While April closes in on itself, creeping gradually into the mild heat of May, the April weeks won’t just provide the showers for which May’s flowers are known; rather, they will evolve expectedly into the hurricanes that barrel annually across Florida’s First Coast come June.
And with the rainy season arrives the renewed possibility that water and moisture will encroach upon your property, inserting themselves into whatever cracks and crevices are available for intrusion.
But is your home prepared to fend off such seemingly harmless trespassers?
The answer is “yes.” So long as you’re armed with the proper knowledge of how rain gets in and manifests its damage, you will be well-equipped to mitigate its presence in the coming months.
How Moisture Gets In
According to the University of Florida’s Division of Environmental Health & Safety, water damage may occur as a result of pipe breaks or bursts, leaking ceilings, flooding, sewer line backups, and more.
Particularly as rainstorms beat down more frequently in the spring and summer months, homeowners and residents should be wary of cracked home foundations, improperly sealed fireplaces, ruptured door and window seals, and overall poor indoor air circulation, as all of these act as potential obstacles to keeping moisture out.
After all, flooding aside, it is surface and air saturation that can both generate and perpetuate indoor mold and humidity. And the best way to fix the problem … is to prevent it.
One Intrusion, Multiplying Problems
The Indoor Air Quality Association (IAQA) stresses that, once moisture has entered your property, it is “critical” to tackle it within a 24-hour period. Otherwise, the moisture will spread and mold will begin to bloom inside.
Additionally, mold and moisture can take a toll on the overall longevity of a building, as well as the efficiency of its energy usage.
“Wet or damp construction cavities (e.g., spaces between interior and exterior walls), attics and plenums are major sources of mold and can contribute significantly to indoor air quality problems,” according to the Environmental Protection Agency (EPA). “In addition, moisture can damage the structure and degrade the performance of insulation, increasing energy and operating costs.”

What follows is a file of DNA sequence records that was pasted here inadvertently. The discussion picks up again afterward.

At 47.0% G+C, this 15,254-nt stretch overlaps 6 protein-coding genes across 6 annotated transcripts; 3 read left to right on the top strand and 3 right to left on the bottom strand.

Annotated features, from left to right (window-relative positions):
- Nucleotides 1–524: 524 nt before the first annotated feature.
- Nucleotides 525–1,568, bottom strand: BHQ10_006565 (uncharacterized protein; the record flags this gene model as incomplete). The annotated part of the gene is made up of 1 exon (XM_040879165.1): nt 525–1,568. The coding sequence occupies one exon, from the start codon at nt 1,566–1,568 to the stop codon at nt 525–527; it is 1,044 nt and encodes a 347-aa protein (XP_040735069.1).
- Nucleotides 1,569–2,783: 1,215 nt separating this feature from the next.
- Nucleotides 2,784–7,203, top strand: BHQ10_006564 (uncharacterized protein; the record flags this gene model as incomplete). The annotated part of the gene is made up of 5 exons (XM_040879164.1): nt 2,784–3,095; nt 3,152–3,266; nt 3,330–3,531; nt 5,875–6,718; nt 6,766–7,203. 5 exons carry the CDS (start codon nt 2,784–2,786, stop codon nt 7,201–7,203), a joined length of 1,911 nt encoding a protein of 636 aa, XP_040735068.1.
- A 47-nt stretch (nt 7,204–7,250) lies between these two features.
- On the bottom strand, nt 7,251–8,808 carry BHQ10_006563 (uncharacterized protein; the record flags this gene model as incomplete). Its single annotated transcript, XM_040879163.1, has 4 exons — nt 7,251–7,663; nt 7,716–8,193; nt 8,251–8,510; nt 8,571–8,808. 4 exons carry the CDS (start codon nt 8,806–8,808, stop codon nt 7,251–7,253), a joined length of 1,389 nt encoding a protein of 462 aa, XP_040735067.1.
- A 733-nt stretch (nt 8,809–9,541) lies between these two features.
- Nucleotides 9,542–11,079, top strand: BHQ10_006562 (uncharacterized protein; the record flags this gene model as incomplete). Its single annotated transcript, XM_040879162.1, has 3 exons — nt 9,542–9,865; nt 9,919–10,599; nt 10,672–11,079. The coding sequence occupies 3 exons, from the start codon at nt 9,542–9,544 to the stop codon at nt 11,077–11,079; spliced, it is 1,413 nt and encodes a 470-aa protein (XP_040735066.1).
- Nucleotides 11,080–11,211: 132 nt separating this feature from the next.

In total, water damage and moisture in your home are not only inconvenient — they are costly, hazardous, and difficult to remove once ignored.
What Actions Can I Take?
Reportedly 93% of all water damage can be prevented. In particular, the U.S. Department of Energy recommends using caulk around leaky faucets, ceiling faucets, and other areas of small leaks, as well as using weather stripping around windows and doors.
However, not all problems are small-scale enough to be tackled alone.
If you find yourself combatting extensive damage — or damage that is widespread throughout your property — it’s likely time for you to call your local water damage experts.
The good news is that you never have to be left alone to deal with indoor water damage, nor do you have to detect potentially-hazardous spots of mold on your own. Instead, call Luce Air Quality to test and investigate your property! Not only do we provide quick results, but we also offer you trusted, comprehensive solutions that will return your home to optimal satisfaction and safety.
We are your indoor environmental experts. Contact us today by calling (904) 803-1014!